Twitter and Facebook audiences are tough tough nuts to crack, but the social media channel posing the biggest challenge to banks may be YouTube.

YouTube, the dominant online video site, has hundreds of millions of users, but holding their attention is far more difficult than typing out 140-character messages or encouraging customers to "like" the bank's brand. Many of the banks that have a YouTube account devote little attention to it; they populate it with repurposed TV ads and prohibit users from leaving comments.

But putting in the effort to provide professional-quality and unique content for YouTube keeps customers engaged and even prompts conversations with branch staff, as Lakeland Bancorp's (LBAI) Lakeland Bank has learned. The Oak Ridge, N.J., community institution's employees hold customers' attention by choosing not to behave entirely like bankers when the camera switches on.

"We try to put [our videos] in language that everybody will understand and present it in a way that's simple … sometimes bankers speak their own language, and when you start doing that, you lose people," says Maureen Martin, a senior vice president and the director of marketing for the bank.

To this end, Lakeland works with SGW, a marketing company based in nearby Montville.

"You need somebody to give you a different point of view," she says. "They're not strictly financial services, which I think is a plus for us, because … somebody that's not an expert in financial services is listening and saying, 'I understand it, it makes sense … I get this as a consumer.' "

This strategy appears to be working. As of Wednesday, Lakeland is the only retail bank that appears on the first page of results for a Google search on the words "bank" and YouTube." (The other results include music videos such as 50 Cent's "Straight to the Bank" and the YouTube page for The World Bank.) YouTube is a unit of Google.

Just as Lakeland uses an industry outsider to create its videos, many credit unions have signed on with another marketing company, Currency Marketing, to recruit online "spokesters." These young adults are selected in a contest that measures their social media talents rather than any experience in financial services.

Lakeland's videos are meant primarily for consumers, but some banks use YouTube to reach a different audience. Citigroup, for example, includes videos for investors featuring its top executives discussing the highlights of its recent financial reports.

American Express divides its videos into playlists for specific audiences. Some playlists are intended for business customers, whereas others focus on consumers, TV ads and recent news.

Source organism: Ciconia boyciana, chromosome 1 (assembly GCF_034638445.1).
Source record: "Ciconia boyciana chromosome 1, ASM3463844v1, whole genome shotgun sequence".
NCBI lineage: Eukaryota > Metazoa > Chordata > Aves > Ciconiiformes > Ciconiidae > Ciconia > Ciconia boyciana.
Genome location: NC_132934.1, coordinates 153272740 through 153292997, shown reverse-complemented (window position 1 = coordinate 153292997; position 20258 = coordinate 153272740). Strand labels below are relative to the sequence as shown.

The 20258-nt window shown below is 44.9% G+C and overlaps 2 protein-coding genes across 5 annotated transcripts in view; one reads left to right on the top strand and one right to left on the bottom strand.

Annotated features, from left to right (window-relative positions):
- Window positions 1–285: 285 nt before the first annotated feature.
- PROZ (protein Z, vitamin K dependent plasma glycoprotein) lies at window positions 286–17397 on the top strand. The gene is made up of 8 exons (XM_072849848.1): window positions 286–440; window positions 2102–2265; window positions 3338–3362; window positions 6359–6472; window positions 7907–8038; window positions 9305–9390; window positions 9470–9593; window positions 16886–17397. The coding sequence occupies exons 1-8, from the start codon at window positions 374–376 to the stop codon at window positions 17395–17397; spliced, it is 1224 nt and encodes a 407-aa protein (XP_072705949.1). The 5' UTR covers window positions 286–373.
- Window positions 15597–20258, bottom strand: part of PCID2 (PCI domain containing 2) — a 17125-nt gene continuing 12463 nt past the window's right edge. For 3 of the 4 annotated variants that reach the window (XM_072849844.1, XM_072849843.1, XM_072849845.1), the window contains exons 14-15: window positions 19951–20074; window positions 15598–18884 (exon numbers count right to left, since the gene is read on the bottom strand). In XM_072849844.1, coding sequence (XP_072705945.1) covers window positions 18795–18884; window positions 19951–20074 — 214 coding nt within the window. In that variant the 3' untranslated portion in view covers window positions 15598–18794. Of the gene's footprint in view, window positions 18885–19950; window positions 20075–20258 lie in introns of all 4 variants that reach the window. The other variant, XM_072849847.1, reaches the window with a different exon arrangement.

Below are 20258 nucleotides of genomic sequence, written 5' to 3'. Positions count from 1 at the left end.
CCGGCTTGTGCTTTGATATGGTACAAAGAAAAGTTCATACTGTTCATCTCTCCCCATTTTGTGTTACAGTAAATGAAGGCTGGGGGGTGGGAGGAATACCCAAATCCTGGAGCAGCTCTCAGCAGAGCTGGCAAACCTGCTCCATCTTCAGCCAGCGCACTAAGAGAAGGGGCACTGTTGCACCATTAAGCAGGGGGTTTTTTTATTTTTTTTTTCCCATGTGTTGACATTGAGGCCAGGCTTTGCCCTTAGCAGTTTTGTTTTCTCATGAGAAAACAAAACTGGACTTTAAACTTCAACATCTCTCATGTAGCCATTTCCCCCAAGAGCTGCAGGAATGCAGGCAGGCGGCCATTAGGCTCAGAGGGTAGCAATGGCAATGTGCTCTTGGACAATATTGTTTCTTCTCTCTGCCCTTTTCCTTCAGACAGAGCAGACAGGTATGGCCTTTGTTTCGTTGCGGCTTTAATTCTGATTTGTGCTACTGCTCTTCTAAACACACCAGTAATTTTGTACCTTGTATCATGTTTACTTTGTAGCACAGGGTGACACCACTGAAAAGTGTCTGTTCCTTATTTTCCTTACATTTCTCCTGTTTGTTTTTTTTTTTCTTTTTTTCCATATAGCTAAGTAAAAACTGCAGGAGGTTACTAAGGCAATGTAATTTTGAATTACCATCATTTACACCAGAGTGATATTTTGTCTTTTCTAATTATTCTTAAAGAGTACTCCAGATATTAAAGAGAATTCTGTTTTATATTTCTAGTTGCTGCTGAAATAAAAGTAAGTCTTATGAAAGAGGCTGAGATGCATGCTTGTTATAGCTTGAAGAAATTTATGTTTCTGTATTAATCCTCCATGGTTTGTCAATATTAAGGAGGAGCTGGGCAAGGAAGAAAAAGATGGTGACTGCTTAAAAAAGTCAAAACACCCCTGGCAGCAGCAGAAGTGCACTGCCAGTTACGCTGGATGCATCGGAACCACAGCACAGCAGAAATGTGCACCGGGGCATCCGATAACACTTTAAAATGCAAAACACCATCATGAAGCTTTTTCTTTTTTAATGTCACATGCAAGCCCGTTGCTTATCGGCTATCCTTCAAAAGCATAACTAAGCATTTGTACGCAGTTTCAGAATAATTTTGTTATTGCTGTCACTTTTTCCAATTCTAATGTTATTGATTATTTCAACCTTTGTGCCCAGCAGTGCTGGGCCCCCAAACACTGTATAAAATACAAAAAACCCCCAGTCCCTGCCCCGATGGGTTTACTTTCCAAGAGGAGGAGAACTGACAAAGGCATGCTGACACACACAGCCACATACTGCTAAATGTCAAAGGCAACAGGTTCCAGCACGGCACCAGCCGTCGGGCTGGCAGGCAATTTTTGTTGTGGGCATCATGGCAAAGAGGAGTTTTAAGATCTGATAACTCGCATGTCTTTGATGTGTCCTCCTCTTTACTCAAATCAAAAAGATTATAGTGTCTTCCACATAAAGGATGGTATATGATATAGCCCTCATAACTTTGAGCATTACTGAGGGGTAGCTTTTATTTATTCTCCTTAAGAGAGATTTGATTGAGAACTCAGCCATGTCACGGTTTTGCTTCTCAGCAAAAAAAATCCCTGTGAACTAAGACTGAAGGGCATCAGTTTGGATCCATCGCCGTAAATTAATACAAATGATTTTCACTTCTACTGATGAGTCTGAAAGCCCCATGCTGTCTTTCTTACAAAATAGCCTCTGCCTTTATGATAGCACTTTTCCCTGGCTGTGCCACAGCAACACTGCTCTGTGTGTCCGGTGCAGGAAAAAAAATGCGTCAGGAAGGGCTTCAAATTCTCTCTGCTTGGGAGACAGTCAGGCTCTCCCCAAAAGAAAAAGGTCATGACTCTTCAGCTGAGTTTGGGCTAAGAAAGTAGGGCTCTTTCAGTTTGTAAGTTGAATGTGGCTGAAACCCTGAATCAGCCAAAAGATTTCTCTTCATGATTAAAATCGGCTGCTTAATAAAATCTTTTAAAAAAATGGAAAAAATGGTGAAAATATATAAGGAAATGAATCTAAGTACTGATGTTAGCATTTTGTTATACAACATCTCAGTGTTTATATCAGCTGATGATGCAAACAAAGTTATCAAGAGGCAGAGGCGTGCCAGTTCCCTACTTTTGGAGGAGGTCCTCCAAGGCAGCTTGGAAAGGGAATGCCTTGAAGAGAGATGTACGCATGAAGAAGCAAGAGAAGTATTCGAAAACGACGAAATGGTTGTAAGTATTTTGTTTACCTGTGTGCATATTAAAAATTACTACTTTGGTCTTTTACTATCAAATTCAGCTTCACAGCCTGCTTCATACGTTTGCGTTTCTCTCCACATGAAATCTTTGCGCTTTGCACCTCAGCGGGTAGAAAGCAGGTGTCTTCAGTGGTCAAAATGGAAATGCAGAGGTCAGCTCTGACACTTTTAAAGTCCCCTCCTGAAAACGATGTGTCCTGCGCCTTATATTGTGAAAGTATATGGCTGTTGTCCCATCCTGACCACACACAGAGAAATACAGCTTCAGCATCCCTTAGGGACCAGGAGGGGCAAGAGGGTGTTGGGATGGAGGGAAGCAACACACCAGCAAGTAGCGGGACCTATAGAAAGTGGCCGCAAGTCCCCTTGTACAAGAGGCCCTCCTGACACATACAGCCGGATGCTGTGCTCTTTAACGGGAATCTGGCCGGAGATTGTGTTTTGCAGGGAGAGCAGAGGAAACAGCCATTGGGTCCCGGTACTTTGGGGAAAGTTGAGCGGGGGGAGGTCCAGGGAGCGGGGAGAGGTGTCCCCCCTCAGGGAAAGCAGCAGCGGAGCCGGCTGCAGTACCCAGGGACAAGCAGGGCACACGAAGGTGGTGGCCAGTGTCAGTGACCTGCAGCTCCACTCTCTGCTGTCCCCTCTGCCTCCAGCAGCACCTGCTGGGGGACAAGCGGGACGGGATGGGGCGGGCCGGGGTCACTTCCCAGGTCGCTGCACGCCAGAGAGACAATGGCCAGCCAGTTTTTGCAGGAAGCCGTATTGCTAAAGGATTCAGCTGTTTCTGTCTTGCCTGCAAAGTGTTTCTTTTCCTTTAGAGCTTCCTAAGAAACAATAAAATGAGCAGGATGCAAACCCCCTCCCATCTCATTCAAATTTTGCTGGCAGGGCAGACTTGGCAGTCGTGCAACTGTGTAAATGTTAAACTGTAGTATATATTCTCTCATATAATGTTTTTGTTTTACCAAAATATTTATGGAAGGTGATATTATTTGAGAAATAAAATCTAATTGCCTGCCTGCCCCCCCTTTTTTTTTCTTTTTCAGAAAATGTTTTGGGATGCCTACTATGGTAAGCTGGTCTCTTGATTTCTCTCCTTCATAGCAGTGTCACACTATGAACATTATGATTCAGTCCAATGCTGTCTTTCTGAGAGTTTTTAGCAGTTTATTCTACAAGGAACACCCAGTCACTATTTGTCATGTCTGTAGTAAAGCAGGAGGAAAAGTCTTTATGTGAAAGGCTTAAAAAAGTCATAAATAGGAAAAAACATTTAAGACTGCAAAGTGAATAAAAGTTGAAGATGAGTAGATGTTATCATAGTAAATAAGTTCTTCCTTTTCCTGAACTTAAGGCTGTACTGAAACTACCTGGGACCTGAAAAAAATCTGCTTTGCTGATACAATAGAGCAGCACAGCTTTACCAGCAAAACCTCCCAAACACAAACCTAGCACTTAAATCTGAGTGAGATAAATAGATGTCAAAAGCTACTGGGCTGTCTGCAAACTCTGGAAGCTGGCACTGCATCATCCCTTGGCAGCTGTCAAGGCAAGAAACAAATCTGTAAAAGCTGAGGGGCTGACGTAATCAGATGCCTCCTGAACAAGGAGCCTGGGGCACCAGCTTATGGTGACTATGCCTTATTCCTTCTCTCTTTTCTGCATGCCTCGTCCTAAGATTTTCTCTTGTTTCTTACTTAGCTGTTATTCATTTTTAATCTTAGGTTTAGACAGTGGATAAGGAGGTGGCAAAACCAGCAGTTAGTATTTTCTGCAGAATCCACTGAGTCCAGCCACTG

All three of these companies have taken the bold move of allowing users to leave comments on the videos they watch. The comments are sometimes negative, but these companies say it is important to allow customers to communicate through this channel.

"Social media provides the opportunity for us to engage with our community of cardmembers … we want to spur interactions and get feedback from the community," said Bradley Minor, an Amex spokesman, in an email. "This drive to engagement is core to everything we do in social media."

Lakeland has a policy of responding to all comments, including negative ones, though typically this involves moving the conversation to a call center, Martin says. Only the most extreme comments, such as those using profanity, would get deleted.

"It certainly is safer to not allow somebody to comment on something on YouTube … but I don't know then what the value there is" of having an active YouTube channel, says Alan Maginn, a senior analyst at Corporate Insight.

The New York-based research firm published a report this month highlighting some financial companies' uses of social media, though it largely excluded YouTube because the social features, such as comments, are rarely used even when banks allow them.

"I just don't think the financial services industry as a whole has accepted YouTube" in the same way that it has Twitter and Facebook, Maginn says.

Ninety-two percent of the companies Corporate Insight studied have a presence on Twitter, according to the report. Eighty-eight percent have a presence on Facebook. The companies use social media for customer service and recruitment, among other purposes.

Even on Twitter and Facebook, financial companies have a guarded presence, Maginn says. Many banks' Facebook pages do not allow users to post on the company's "wall," a restriction that gives the banks greater control of the conversation, he says.

Citi uses Twitter to respond quickly to customer service issues, but its responses are not completely impromptu — it has two lawyers on staff to answer any questions employees have before they post to a company Twitter account.

On YouTube, even this level of diligence may not be enough. "To be really successful [on YouTube], it may require more effort than being successful on Twitter and Facebook," Maginn says.

Banks "need to be just as social as the people they expect to be social with them," he says. "They need to engage their audience."